My Father used to always say that the worst mistake he ever made in raising me was to take me over to Main Street to ride the Shetland Ponies. I remember it like it was yesterday:
My heart would race on the drive over. Tightly holding onto the bag of change I had been collecting for doing chores around the house, my fingers started to sweat. At the ripe age of six, I could hardly sit still in my seat. From the moment we pulled into the driveway to park, I would scope out all the horses. Never would I allow them to tell me which one to ride. Waiting and watching carefully, I looked for a horse of size and spirit and one who would certainly canter if I asked. At the Main Street Pony Rides, a horse of size was only 11 or 12 hands high. After watching the other children ride and carefully making my decision, I would take my bag of coins, mostly made up of pennies to the ticket booth to make my purchase.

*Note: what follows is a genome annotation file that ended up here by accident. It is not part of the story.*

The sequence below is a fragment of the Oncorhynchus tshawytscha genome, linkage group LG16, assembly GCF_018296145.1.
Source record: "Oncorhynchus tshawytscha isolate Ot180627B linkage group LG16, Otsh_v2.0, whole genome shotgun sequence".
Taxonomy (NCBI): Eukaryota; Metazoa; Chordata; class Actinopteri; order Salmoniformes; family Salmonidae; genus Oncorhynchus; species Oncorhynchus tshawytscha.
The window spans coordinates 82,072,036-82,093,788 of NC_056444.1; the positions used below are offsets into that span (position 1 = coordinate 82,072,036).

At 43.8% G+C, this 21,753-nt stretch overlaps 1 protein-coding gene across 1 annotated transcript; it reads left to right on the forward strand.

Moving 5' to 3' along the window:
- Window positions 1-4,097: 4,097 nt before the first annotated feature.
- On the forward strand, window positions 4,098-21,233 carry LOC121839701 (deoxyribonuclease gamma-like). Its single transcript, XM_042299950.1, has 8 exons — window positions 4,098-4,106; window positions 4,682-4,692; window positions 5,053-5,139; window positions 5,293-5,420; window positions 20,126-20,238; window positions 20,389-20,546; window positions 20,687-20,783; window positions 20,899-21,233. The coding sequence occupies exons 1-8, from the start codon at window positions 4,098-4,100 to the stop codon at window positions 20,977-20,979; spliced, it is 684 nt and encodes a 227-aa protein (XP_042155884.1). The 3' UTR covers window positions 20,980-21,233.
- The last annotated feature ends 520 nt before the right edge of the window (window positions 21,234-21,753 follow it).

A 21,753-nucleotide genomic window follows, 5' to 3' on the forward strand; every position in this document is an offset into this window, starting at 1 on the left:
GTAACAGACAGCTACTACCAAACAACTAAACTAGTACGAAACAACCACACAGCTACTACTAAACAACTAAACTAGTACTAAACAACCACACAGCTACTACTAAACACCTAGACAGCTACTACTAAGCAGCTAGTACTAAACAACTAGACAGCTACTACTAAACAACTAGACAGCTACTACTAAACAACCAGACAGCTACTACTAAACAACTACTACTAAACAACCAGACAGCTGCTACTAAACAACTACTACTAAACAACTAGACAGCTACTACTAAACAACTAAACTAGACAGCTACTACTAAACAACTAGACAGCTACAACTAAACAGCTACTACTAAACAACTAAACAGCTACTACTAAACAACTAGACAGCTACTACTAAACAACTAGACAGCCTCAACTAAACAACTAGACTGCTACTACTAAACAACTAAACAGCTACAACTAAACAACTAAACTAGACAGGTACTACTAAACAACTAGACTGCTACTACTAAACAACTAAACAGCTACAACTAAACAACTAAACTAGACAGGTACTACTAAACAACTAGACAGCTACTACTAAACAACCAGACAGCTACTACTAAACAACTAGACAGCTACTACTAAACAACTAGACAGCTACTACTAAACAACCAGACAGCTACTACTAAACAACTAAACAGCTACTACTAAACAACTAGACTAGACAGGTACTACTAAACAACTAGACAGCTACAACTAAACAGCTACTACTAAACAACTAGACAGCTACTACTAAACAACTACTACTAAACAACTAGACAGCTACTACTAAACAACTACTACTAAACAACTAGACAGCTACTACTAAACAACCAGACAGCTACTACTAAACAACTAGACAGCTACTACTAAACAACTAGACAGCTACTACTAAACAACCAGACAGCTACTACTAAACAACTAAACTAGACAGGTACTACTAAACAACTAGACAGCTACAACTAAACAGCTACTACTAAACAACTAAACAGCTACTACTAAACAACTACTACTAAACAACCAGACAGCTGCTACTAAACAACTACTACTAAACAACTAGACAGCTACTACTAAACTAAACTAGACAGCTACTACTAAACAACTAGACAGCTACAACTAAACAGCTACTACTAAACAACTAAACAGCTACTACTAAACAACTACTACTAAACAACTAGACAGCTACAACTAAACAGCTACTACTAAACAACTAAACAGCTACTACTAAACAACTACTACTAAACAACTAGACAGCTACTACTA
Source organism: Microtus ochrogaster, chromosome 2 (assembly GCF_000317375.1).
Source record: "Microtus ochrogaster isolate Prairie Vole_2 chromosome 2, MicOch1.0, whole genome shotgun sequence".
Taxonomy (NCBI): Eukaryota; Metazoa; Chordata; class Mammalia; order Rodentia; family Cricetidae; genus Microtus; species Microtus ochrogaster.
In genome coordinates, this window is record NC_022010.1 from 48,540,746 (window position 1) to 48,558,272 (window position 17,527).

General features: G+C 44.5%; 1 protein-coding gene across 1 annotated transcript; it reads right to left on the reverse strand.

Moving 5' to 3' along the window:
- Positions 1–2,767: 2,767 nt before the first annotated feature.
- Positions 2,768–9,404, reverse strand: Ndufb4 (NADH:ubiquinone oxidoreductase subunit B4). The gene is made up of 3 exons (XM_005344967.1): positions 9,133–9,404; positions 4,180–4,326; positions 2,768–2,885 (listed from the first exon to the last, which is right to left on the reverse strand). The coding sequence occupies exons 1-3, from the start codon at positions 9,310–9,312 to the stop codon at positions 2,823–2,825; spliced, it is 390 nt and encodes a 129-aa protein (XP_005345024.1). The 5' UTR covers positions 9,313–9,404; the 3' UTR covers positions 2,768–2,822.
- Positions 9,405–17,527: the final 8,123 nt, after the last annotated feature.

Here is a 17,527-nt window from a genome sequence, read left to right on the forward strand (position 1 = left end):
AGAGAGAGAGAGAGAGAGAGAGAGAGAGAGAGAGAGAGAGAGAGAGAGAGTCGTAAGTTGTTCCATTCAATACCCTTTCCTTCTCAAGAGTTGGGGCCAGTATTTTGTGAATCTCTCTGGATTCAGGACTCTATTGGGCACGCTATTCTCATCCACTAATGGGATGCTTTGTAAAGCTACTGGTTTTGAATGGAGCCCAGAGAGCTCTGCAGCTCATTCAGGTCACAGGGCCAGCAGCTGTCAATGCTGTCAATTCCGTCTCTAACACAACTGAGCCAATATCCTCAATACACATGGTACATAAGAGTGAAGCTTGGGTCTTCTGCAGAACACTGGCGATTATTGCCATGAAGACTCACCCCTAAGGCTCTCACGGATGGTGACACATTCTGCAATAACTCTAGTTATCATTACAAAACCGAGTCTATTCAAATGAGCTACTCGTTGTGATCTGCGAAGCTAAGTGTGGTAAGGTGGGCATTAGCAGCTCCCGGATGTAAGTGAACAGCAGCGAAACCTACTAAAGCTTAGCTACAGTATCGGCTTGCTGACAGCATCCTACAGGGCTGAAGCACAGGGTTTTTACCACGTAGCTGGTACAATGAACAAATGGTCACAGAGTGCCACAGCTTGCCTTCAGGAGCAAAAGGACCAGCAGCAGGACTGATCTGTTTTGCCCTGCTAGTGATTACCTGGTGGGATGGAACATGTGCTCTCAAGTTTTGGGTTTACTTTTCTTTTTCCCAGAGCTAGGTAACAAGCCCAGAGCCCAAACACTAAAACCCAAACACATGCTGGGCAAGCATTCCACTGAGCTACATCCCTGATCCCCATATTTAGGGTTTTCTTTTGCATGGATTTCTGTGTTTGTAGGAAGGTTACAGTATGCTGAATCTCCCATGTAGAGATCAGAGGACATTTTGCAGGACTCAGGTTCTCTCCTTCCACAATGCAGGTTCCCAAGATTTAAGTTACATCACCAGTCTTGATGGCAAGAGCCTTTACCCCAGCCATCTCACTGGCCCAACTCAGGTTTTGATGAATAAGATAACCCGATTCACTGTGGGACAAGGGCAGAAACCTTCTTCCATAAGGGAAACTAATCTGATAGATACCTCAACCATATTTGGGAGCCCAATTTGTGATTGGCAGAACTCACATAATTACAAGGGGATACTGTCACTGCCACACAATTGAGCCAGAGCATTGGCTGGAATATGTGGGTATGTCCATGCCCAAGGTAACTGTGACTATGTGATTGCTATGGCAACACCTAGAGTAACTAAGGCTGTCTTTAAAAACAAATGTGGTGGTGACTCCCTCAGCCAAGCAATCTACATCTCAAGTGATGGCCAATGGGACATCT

“Four tickets please.” I requested handing over my bag.
The old man behind the booth was tall and thin. His unshaven face or the dirt under his fingernails did not blemish my opinion of him. In my eyes, he had the best job in the world.
Moving my money to the side of the counter, he started to tear off the tickets.
“Aren’t you gonna count it?” I asked.
With a chuckle, he looked me straight in the eye and said, “No, I trust you.” And he handed me the passport to my dream.
Sitting astride the small steed I picked out to ride, we would walk a few steps onto the track before we were out of reach of my Father and the barn hands. At the very second all was clear, I would kick and cue the horse to a canter, knowing very well we were not suppose to canter the ponies. A few times I was not allowed to ride the same horse for all four rides. I also knew to never make eye contact with my Father until all four rides were over, lest he order me to obey the rules!